Empowered oil company Afric Oil plans to increase its market share and business volumes this year, finance director Mangadi Dikotla tells Engineering News.
It was allocated capacity to transport about 1.5-million litres a week of mainly diesel through State-owned freight logistics group Transnet’s Durban–Johannesburg pipeline in February last year. This has now increased to 2.5-million litres a week.
Dikotla boasts that Afric Oil was the first independent black-owned company to receive such an allocation, adding that it will soon make use of the State-owned group’s new multiproduct pipeline (NMPP) to transport its diesel and petrol inland.
In January, Transnet took delivery of the R23.4-billion NMPP, which runs between Durban and Heidelberg, in Gauteng. The 555 km pipeline would ramp up to full capacity over the next 17 months.
At the time, Engineering News reported that the pipeline would transport refined fuel products such as unleaded 93 and 95 octane petrol, low sulphur and ultralow sulphur diesel and jet fuel at a rate of about three-million litres an hour. The capacity of the pipeline would be 26.7-billion litres of fuel a year once at full capacity.
Dikotla believes that the allocation on the NMPP will assist the company in increasing its business volumes and enable it to deliver diesel and fuel to more customers.
The company’s volumes have steadily increased from about six-million litres a month to about 20-million litres a month in recent years.
The Gauteng market is the largest for Afric Oil and with access to only one storage facility in the province, in Tarlton, near Krugersdorp, the company has limited inland storage capacity. It does, however, have access to storage facilities in Cape Town, Durban and East London.
“We have a lot of customers wanting to load from Tarlton, and the 2.5-million litres of fuel lasts only a week before it has all gone,” says Dikotla.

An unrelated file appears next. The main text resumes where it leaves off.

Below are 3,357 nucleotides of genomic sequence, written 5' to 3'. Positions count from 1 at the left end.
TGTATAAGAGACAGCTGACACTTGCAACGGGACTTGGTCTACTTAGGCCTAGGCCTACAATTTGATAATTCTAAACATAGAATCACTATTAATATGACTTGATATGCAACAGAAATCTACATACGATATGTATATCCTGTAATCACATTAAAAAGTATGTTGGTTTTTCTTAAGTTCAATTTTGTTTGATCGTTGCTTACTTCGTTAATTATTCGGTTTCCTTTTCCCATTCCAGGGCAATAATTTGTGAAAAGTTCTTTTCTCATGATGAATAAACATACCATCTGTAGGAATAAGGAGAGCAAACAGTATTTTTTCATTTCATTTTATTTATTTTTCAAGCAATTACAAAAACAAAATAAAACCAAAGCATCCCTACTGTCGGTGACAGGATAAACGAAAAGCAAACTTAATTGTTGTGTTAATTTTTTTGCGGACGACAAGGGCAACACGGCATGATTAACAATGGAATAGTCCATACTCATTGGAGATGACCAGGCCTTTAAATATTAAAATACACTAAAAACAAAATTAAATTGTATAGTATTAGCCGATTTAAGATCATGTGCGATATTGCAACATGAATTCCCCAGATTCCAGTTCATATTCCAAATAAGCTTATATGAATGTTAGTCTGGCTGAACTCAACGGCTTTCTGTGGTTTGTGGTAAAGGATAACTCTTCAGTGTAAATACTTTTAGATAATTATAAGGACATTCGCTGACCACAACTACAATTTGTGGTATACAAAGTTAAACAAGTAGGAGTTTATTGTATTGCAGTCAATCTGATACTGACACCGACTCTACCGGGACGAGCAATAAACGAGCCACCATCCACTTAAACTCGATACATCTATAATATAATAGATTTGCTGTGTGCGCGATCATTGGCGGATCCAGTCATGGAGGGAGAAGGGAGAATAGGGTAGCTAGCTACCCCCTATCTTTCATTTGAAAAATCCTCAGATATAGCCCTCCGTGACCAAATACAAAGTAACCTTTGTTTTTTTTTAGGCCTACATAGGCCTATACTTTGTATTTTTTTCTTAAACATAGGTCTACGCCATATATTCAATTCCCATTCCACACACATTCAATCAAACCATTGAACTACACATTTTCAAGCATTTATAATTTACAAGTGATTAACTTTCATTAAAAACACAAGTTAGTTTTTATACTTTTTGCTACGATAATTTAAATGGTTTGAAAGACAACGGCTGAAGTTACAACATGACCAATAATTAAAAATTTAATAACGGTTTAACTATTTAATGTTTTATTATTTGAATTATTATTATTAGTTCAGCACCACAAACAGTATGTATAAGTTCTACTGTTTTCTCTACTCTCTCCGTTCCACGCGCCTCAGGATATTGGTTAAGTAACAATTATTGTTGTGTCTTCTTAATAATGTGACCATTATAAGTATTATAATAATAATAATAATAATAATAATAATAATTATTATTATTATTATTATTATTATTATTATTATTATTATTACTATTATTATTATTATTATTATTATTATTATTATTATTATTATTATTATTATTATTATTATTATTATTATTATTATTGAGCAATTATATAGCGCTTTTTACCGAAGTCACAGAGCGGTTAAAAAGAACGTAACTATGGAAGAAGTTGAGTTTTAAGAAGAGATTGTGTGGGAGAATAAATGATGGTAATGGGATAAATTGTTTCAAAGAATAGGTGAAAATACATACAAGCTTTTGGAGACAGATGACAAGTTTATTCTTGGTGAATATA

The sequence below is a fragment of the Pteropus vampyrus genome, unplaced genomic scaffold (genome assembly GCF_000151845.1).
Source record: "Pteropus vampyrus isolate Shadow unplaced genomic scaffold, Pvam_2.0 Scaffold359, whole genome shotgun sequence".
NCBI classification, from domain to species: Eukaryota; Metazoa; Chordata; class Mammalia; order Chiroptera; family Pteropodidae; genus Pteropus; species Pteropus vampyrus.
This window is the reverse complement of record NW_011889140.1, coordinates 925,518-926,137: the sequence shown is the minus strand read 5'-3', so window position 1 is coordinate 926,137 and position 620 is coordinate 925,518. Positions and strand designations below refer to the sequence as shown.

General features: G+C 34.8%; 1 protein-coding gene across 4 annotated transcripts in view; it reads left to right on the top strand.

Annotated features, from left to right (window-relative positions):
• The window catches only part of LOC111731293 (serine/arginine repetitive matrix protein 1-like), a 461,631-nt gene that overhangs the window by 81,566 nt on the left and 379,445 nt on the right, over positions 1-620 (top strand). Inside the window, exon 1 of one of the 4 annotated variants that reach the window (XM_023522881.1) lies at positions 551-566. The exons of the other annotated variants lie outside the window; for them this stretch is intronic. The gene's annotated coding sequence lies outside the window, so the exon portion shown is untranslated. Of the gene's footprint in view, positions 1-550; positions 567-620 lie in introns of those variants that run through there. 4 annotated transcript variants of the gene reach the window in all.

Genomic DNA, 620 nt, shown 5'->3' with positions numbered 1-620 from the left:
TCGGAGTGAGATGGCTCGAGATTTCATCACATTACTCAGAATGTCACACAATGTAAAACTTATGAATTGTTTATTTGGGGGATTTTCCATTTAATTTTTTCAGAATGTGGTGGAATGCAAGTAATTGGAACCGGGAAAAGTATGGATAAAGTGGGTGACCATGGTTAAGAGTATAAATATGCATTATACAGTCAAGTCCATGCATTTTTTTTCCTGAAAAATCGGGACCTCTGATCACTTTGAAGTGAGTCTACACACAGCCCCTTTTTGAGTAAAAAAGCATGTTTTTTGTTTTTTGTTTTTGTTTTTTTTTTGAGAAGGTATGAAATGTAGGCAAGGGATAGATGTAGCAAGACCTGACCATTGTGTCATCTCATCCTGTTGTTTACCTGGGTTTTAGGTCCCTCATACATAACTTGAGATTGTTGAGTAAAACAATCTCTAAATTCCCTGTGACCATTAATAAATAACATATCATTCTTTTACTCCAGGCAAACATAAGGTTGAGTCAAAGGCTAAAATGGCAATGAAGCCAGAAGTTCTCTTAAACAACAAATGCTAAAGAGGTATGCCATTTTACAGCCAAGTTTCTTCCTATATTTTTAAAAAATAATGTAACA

“The infrastructure constraints are a national challenge, especially in terms of logistics and storage, because we don’t own any storage space or transport companies. I believe that the NMPP allocation will help to alleviate the problems with regard to transport,” she adds.
In the short term, however, the company has set up additional storage tanks and implemented fuel management systems at some customer sites to mitigate the transport challenges.
This enables its customers to keep track of their fuel consumption while concentrating on their core business.
Meanwhile, Afric Oil also hopes to start importing fuel products to tackle fuel supply shortages in the country.
“We have applied for an import licence and are continuously meeting and commu- nicating with government regarding the matter, which is a process on its own,” says Dikotla.
If it is successful in acquiring the licence, the company will transport the imported product by road from Mozambique or possibly acquire a storage facility in Durban as another possible option. The storage facility will be used specifically for the importation of product, which will then be transported through the Transnet pipeline.
Meanwhile, Dikotla notes that oil company Engen has, this year, pulled out as the company’s major shareholder, giving the company an opportunity to diversify its supply base.
“We still have a good relationship with Engen but now we are looking at approaching other major companies like Total and Sasol,” she says.
Further, Afric Oil CEO Tseke Nkadimeng believes that black economic-empowerment (BEE) entities in the country should come together to find solutions to challenges in the industry. The biggest of these challenges are supply constraints.
“As one of the first BEE companies in South Africa, we intend on taking up the role of BEE advocacy in the industry. It has been ten years since the charter was signed by the petrochemicals industry and we have noted some of the challenges and hope that other BEE entities will join us in forging a way forward,” he states.
Afric Oil, which was established in 1995 by investment holding company Pembani, is a Level 3 BEE company.